My hair was already sparse from having so much shaved from my surgery, so between 80% of the right side of my head being shaved and losing even more hair in four other locations, my overall hair count was really low and I was self-conscious each day about how thin my hair looked. My hair has been long my whole life and is part of my identity. I understand hair doesn't define me, but without my hair I didn't feel like myself, and it served as a harsh and sad reminder each day that I have cancer.
Extensions Going In
Towards the end of my radiation treatment when I was pretty sure that I wasn't going to lose all of my hair and need a wig, I decided to talk to my hairdresser about having extensions put in. I came in to visit her and she matched my hair up against a color wheel and gave me the information for ordering the extensions. I ordered them online and brought them in to be applied. The hair was $60/bundle and I needed two. I had found a few cheaper options online from China but in the end decided that there was a time and a place to be cheap, and this wasn't it.
On the day after my last day of radiation I brought the extensions in, had my hair cut and colored, had the extensions put in .... and left a MUCH happier and confident person.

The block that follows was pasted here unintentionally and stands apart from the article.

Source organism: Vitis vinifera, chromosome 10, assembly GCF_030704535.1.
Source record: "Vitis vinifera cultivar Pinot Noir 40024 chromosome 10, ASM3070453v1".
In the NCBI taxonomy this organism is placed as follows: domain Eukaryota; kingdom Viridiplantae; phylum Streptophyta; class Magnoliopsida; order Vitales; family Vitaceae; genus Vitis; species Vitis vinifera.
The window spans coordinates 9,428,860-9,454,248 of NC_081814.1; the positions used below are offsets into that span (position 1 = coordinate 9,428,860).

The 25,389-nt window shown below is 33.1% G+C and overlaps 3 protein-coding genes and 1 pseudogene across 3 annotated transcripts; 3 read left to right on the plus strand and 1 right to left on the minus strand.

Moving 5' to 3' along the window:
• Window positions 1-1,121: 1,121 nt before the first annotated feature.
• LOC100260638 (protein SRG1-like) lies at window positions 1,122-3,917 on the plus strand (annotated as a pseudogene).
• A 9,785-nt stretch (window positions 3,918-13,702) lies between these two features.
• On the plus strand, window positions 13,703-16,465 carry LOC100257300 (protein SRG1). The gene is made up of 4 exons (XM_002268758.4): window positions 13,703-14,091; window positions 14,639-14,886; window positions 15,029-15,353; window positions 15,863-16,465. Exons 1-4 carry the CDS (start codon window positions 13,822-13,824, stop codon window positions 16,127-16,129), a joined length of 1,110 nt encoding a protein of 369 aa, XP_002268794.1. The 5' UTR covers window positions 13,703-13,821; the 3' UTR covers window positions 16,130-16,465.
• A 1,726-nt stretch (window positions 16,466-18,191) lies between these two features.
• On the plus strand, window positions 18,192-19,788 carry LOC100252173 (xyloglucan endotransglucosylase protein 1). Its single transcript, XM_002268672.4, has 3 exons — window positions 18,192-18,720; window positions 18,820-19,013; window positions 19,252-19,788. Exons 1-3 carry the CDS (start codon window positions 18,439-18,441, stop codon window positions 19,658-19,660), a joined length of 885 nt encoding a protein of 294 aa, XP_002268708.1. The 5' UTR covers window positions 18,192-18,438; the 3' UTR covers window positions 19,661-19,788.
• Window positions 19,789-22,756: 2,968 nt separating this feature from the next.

Aside from hair loss, the main side effect most people experience from radiation is fatigue. It varies from person to person and the doctors originally told me that some people didn't notice anything different at all, while others ended up sleeping 18 hours a day. Yikes! I planned on working throughout my treatment and was really concerned about fatigue. How tired would I get? I expressed my concern with being tired and non-functional and my oncologist mentioned a clinical trial that I could participate in that was testing a drug called Nuvigil to fight the effects of radiation fatigue. The trial was double-blinded meaning neither the patient or doctors would know if I'd be taking the actual drug or a placebo. I was initially excited about the idea of this study and was disappointed to find out a week later that I didn't qualify since my biopsy report was too vague about my tumor type. The biopsy report didn't specifically say I had a Grade II tumor but the doctors concluded form the pathology that I was most likely a Grade II based on other factors they tested for. I'm not quite clear why I didn't qualify, I mean I have a cancerous brain tumor and was treated with radiation .. but whatever. In the end I'm so glad I didn't qualify because without the drug I wasn't tired and felt fine. Had I been accepted into the study there was a 50% chance I'd get the actual drug which is a stimulant .. and I might have been wired and would have had trouble sleeping for six weeks! Although I suppose if I was really having a hard time sleeping I'd just would've stopped taking the drug and would have withdrawn from the study.